“I found my son on May 10 at 3 p.m. in his bed,” Tyler said. “If you guys don’t educate yourselves and your family, you’ll either be at a cemetery or you’ll be holding an urn at the funeral.”

Tyler’s son died of a fentanyl overdose, an all-too-common occurrence in Pinal County, Sheriff Mark Lamb explained.

“My heart goes out to the Tylers for the loss of their son Tyler Champagne,” Lamb said. “This is happening way too often. What do I say as a sheriff when I show up at their house, or what does the (Maricopa police) chief say when he shows up at their house?”

Lamb said Pinal County typically has about 750 overdoses a year and the number is growing. He refers to those incidents as “poisonings.” Lamb said in Arizona, 33 children have died of fentanyl this year, seven of them under the age of 1.

Tyler spoke of the destructive nature of her son’s death.

“I was the first one to hold him, and I was the last one,” she said. “He’ll never get a chance to marry, have children, finish school. His life was ended that quick, and in the meantime, it destroyed my whole family. My kids will never have the parents back that they had, my husband will never have his wife back. So just please, please, please, pay attention. These social media (sites), they literally deliver it right to their door, and they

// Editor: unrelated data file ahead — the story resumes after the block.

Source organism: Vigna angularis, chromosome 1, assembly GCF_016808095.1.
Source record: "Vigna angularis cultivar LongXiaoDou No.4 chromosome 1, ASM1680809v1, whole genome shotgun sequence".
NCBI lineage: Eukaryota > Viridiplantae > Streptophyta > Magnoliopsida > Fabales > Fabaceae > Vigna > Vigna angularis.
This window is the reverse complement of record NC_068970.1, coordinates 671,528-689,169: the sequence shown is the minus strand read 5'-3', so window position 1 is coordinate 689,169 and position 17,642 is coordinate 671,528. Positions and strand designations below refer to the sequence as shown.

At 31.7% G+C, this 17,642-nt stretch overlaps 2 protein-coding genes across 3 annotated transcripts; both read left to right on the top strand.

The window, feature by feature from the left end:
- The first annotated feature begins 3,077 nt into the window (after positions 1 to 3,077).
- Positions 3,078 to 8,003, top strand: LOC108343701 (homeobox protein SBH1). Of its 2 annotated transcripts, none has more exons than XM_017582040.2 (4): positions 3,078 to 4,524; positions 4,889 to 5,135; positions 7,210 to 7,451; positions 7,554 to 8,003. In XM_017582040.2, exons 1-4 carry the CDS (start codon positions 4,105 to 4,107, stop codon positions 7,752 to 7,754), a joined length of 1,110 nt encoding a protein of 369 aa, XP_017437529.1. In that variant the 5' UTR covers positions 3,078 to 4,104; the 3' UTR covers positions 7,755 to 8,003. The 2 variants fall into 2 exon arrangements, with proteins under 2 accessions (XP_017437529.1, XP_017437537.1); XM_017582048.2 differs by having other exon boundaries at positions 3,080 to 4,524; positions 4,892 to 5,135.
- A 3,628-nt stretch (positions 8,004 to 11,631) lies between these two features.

use emojis on Snapchat.”

National Fentanyl Awareness and Prevention Day proclamation. [Bryan Mordt]
Identifying qualities
According to the Drug Enforcement Administration, fentanyl is a synthetic opioid that is 50-100 times stronger than morphine.

The drug was originally developed by pharmaceutical companies for pain medication in cancer patients. It was mainly applied with the use of a patch on the skin.

Due to its powerful effects, it’s often added to heroin and other drugs to increase potency.
In many cases, overdose deaths occur when users believe they are purchasing heroin and have no idea it’s fentanyl.

Lucinda Boyd, co-founder of local nonprofit The Streets Don’t Love You Back, said use
of the drug is reaching epidemic proportions.

“Fentanyl is the single deadliest drug threat our nation has ever encountered,” she said. “Fentanyl is everywhere. From large metropolitan areas to rural America, no community is safe from this poison. We must take every opportunity to spread the word to prevent fentanyl-related poisoning and overdose deaths from claiming scores of American lives every day. We must stop the stigma, the stereotype, the drug user assumptions and misconceptions that fentanyl poisonings occur only with addicted users. Anyone can die; most are not drug addicts.

“Fentanyl poisoning is real, and our children are dying.”

Spreading awareness
Lamb explained the problem needs attention and should be at the front of everyone’s mind.

“When this becomes the leading cause of death in America, with over 100,000 lives lost in a year, it should be on the front page of every newspaper, on every news station and every politician’s mouth, but unfortunately, it’s not. It’s going unspoken of, and it’s left for us to clean up the mess.”

Tracking fentanyl
Most fentanyl is produced in China. While a portion of it is smuggled directly from China to the United States, most of the fentanyl that makes its way onto the streets in the United States is sent to Mexico and smuggled over the border. While it’s been known to have come in from Canada, that method is less likely than the Mexico route.

This content was first published in the Health Guide, which first published alongside the October edition of InMaricopa magazine.